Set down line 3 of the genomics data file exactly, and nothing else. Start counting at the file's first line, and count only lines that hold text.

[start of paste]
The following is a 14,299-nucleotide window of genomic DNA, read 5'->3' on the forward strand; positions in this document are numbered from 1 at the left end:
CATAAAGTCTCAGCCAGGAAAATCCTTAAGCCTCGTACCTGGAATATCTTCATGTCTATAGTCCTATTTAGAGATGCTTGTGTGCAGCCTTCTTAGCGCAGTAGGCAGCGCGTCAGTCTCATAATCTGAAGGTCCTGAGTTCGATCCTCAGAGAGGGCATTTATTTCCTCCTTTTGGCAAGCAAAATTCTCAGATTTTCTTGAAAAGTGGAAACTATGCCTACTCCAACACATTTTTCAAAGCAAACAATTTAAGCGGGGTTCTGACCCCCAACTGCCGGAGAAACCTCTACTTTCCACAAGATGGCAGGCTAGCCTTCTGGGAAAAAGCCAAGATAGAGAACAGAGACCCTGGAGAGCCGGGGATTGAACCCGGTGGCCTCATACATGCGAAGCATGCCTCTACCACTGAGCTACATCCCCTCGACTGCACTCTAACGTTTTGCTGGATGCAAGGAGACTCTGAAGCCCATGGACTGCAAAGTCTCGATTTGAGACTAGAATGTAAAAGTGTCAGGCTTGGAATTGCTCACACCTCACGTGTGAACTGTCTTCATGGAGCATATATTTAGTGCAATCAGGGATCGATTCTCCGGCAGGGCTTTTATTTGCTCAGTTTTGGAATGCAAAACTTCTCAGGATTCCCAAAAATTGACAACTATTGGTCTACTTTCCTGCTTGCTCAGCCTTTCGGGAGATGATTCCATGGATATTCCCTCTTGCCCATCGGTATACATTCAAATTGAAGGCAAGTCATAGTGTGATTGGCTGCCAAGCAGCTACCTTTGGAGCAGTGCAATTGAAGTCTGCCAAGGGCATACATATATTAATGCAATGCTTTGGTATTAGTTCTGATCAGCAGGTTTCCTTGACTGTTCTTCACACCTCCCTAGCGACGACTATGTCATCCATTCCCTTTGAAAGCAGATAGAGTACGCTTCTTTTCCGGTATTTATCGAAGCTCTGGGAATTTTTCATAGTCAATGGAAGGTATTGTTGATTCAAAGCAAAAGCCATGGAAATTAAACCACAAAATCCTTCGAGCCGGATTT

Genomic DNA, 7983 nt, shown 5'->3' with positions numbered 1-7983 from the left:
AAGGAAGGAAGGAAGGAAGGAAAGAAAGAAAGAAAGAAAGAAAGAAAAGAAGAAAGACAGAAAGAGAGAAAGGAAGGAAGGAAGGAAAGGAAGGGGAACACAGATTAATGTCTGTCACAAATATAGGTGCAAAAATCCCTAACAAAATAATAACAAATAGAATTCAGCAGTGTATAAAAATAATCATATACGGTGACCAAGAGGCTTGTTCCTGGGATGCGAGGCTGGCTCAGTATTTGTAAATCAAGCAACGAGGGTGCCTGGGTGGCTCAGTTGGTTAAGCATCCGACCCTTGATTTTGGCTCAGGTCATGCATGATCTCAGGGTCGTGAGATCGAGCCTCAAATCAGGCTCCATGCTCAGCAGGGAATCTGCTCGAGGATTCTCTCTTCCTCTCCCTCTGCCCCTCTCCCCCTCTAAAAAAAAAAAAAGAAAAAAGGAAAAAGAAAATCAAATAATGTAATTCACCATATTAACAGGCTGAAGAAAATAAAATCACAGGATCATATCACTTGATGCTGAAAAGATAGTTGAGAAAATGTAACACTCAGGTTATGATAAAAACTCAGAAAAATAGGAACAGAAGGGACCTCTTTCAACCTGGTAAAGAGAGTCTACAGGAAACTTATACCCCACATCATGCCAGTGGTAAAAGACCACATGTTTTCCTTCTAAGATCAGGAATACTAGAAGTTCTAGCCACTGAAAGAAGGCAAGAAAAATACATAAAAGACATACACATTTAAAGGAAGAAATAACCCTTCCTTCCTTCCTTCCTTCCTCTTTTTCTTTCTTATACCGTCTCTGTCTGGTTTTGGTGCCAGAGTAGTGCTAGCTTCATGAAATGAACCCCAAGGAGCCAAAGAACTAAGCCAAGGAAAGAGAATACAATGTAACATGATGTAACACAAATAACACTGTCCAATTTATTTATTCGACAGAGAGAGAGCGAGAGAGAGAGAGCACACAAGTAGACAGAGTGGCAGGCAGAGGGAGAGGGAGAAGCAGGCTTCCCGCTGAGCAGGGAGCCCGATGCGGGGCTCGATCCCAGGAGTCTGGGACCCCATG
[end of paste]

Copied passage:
Genomic DNA, 7983 nt, shown 5'->3' with positions numbered 1-7983 from the left: